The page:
authority to remove these children if their behavior violated a uniform policy even if such
behavior was a manifestation of a disability.4
Current Law
Under current law, a child with a disability is not immune from disciplinary
procedures but neither are those procedures identical to those for children without
disabilities. IDEA contains detailed due process protections for children with disabilities
including the "stay-put" provision requiring that unless the state or local educational
agency and the parents otherwise agree, the child shall remain in the then current5
educational placement of the child during any dispute over the child's education. If a
parent feels that a child with a disability is not receiving a free appropriate public
education, a parent may invoke due process and ask for a hearing on the issue.
These provisions were included in IDEA due to congressional findings that children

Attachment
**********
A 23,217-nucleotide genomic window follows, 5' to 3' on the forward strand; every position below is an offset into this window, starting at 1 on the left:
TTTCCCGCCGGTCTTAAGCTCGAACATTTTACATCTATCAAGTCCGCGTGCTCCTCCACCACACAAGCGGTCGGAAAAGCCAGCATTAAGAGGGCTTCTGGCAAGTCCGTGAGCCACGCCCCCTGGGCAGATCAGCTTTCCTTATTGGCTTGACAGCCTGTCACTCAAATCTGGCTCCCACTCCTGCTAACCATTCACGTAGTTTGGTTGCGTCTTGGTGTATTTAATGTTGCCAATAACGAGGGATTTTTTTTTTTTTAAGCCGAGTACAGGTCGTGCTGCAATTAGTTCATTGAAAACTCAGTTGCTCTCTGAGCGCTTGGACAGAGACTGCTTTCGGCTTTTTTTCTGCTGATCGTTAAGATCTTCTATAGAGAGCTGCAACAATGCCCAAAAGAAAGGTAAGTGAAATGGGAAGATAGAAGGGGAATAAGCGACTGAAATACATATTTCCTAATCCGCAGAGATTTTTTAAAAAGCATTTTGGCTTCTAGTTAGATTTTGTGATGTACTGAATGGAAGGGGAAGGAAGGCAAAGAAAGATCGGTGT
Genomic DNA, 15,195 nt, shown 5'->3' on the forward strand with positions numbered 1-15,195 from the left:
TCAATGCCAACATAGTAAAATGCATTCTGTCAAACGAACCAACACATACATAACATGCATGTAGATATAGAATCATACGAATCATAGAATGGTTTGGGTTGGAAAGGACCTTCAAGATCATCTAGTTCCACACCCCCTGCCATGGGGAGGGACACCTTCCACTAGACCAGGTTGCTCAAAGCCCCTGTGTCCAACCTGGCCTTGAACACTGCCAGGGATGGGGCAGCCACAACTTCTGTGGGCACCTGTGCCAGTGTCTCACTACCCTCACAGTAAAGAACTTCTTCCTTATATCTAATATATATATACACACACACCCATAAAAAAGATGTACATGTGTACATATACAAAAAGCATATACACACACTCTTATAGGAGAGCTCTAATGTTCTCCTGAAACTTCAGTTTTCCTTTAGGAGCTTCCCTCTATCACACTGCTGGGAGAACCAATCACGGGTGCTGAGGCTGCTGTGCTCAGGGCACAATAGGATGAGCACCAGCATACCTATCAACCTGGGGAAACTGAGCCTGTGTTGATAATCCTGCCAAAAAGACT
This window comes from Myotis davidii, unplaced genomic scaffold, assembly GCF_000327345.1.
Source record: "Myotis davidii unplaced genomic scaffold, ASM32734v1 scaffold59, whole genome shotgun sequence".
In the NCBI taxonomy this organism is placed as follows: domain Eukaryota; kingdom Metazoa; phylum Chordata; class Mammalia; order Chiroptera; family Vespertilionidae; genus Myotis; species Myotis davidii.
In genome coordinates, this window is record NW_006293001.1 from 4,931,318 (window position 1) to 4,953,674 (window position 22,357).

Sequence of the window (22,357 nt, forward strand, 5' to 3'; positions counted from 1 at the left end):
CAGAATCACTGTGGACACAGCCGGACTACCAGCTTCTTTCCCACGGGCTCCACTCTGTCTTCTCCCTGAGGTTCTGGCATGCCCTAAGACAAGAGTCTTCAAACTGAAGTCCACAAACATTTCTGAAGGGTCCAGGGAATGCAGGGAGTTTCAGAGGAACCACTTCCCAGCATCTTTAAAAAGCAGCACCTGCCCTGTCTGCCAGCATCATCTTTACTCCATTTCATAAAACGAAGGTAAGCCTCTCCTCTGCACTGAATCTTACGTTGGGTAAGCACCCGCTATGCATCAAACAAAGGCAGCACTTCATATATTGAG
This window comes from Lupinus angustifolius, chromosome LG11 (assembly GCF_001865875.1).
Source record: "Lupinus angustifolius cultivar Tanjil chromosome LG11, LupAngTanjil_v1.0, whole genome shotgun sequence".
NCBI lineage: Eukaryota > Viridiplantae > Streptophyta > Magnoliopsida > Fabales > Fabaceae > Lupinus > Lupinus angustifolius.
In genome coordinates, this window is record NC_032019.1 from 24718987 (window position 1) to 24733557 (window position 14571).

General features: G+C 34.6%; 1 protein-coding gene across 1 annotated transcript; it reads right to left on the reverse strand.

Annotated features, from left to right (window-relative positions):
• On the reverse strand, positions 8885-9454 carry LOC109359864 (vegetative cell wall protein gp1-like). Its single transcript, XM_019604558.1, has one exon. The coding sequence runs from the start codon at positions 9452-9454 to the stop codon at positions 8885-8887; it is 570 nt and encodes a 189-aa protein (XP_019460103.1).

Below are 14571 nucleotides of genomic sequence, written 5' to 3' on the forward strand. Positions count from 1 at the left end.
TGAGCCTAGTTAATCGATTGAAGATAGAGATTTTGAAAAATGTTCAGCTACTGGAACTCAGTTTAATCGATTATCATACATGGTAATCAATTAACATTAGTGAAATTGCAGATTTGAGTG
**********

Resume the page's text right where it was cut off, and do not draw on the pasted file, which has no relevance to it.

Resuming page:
with disabilities were often not receiving an education or were receiving an inappropriate
education. The House and Senate Reports for P.L. 94-142 both noted statistics indicating
that there were more than eight million children with disabilities and that "only 3.9
million such children are receiving an appropriate education, 1.7 million handicapped
children are receiving no educational services at all, and 2.5 million handicapped children6
are receiving an inappropriate education." In addition, at the time of enactment of P.L.
94-142 there were a number of judicial decisions finding constitutional infirmities with